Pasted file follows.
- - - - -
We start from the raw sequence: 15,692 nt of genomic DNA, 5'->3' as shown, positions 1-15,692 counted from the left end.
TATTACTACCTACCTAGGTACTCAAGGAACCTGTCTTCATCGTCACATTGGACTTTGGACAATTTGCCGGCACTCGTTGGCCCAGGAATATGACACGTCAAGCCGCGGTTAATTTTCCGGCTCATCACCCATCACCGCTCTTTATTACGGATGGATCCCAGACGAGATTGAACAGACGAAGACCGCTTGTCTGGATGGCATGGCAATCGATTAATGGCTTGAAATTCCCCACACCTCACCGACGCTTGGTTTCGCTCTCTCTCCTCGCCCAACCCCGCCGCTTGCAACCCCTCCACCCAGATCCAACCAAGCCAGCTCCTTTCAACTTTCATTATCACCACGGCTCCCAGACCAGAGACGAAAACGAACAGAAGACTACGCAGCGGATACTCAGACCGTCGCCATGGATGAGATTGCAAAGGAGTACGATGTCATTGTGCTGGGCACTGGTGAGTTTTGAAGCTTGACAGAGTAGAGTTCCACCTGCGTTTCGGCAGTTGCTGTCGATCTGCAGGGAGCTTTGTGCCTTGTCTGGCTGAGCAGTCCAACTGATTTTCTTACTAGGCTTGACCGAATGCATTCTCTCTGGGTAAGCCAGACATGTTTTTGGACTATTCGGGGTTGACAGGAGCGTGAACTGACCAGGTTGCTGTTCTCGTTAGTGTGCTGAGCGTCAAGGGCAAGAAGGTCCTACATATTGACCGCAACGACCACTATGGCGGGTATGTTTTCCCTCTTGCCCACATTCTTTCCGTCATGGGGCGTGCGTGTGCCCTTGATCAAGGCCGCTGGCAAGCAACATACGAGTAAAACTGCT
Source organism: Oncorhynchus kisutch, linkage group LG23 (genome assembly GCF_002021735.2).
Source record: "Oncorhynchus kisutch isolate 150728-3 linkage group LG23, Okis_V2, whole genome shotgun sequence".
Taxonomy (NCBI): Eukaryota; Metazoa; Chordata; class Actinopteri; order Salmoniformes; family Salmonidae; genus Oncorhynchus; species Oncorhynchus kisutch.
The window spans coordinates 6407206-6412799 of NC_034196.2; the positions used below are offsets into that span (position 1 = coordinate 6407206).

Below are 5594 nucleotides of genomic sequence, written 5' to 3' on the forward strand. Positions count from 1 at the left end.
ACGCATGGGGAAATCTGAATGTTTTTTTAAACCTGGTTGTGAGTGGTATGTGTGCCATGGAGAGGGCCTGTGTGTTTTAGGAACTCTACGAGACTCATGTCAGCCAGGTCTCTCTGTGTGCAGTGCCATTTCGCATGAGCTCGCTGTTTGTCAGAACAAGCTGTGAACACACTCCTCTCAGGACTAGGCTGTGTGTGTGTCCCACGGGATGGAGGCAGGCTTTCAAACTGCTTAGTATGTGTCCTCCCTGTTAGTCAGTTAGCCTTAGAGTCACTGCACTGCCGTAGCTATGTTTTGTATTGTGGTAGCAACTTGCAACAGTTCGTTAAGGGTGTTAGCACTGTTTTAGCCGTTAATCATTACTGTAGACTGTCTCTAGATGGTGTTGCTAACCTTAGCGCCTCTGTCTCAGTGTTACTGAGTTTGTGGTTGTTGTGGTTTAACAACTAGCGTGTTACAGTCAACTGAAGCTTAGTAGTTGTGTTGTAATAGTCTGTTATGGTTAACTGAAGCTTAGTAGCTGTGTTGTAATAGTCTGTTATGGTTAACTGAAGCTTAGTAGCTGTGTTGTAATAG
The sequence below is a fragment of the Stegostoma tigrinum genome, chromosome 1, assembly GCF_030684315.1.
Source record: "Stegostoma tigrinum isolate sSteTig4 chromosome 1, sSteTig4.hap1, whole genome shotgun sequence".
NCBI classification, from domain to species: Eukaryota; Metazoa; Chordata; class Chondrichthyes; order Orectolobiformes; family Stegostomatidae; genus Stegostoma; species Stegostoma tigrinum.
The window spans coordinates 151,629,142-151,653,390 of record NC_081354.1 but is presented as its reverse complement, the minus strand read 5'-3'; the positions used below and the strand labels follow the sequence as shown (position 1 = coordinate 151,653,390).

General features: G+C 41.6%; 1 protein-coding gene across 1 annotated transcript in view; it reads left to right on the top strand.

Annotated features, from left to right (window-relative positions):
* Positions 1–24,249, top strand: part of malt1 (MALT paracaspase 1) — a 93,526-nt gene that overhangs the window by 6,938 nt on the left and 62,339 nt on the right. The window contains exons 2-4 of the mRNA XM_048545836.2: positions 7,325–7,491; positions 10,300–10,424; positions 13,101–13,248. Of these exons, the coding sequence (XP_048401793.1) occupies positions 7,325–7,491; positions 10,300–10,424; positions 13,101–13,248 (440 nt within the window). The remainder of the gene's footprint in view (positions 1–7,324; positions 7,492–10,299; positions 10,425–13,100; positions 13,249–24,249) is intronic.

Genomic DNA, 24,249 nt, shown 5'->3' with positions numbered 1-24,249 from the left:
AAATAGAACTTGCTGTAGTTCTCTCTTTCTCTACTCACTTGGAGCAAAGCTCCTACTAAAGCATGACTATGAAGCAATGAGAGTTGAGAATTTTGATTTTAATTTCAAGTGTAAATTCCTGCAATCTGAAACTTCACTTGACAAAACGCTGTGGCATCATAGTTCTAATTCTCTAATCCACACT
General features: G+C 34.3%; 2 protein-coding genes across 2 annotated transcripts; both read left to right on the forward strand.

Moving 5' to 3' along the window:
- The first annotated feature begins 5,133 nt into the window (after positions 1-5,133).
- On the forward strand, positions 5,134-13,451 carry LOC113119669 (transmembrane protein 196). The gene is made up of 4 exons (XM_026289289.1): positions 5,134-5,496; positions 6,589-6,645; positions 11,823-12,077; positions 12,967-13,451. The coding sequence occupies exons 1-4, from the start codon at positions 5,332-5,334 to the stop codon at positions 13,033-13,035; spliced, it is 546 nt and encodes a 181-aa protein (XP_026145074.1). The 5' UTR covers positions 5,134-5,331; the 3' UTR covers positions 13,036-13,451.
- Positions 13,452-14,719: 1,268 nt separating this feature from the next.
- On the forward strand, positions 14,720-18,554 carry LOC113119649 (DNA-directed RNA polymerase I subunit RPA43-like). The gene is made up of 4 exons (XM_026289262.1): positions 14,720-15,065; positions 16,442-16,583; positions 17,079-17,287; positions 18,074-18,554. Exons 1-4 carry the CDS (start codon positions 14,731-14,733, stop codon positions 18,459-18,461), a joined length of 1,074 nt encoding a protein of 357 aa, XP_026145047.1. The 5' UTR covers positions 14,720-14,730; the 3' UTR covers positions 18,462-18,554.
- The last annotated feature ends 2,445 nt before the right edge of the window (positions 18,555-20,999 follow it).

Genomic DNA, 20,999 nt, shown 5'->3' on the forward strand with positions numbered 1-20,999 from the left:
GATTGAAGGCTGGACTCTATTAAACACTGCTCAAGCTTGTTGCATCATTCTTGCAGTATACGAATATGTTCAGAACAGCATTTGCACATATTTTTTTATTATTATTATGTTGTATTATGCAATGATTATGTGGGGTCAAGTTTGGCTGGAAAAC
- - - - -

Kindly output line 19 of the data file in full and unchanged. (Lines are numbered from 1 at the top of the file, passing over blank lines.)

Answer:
Moving 5' to 3' along the window: